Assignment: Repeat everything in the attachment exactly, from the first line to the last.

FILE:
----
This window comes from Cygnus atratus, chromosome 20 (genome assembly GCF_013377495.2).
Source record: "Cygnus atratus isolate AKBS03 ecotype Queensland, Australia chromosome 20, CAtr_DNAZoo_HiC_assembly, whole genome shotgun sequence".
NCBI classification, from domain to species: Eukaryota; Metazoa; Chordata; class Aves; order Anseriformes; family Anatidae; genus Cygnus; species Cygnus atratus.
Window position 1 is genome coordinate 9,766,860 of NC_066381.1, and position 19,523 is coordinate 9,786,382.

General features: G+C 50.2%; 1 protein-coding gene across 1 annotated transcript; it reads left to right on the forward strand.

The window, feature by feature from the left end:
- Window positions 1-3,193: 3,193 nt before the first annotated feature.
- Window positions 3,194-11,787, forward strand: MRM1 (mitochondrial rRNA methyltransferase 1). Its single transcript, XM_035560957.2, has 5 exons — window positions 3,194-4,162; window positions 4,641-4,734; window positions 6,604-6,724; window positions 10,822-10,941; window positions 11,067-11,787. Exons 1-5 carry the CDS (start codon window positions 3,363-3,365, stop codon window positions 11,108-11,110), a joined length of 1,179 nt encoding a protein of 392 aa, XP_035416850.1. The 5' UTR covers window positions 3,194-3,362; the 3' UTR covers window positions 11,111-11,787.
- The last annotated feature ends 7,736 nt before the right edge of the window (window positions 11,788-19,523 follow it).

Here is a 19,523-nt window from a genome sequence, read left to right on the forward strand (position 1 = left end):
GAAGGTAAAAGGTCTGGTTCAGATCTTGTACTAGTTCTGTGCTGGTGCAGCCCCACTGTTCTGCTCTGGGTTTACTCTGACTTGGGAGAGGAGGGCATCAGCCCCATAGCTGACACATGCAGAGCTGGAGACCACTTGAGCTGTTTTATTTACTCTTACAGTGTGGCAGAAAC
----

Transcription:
This window comes from Cygnus atratus, chromosome 20 (genome assembly GCF_013377495.2).
Source record: "Cygnus atratus isolate AKBS03 ecotype Queensland, Australia chromosome 20, CAtr_DNAZoo_HiC_assembly, whole genome shotgun sequence".
NCBI classification, from domain to species: Eukaryota; Metazoa; Chordata; class Aves; order Anseriformes; family Anatidae; genus Cygnus; species Cygnus atratus.
Window position 1 is genome coordinate 9,766,860 of NC_066381.1, and position 19,523 is coordinate 9,786,382.

General features: G+C 50.2%; 1 protein-coding gene across 1 annotated transcript; it reads left to right on the forward strand.

The window, feature by feature from the left end:
- Window positions 1-3,193: 3,193 nt before the first annotated feature.
- Window positions 3,194-11,787, forward strand: MRM1 (mitochondrial rRNA methyltransferase 1). Its single transcript, XM_035560957.2, has 5 exons — window positions 3,194-4,162; window positions 4,641-4,734; window positions 6,604-6,724; window positions 10,822-10,941; window positions 11,067-11,787. Exons 1-5 carry the CDS (start codon window positions 3,363-3,365, stop codon window positions 11,108-11,110), a joined length of 1,179 nt encoding a protein of 392 aa, XP_035416850.1. The 5' UTR covers window positions 3,194-3,362; the 3' UTR covers window positions 11,111-11,787.
- The last annotated feature ends 7,736 nt before the right edge of the window (window positions 11,788-19,523 follow it).

Here is a 19,523-nt window from a genome sequence, read left to right on the forward strand (position 1 = left end):
GAAGGTAAAAGGTCTGGTTCAGATCTTGTACTAGTTCTGTGCTGGTGCAGCCCCACTGTTCTGCTCTGGGTTTACTCTGACTTGGGAGAGGAGGGCATCAGCCCCATAGCTGACACATGCAGAGCTGGAGACCACTTGAGCTGTTTTATTTACTCTTACAGTGTGGCAGAAAC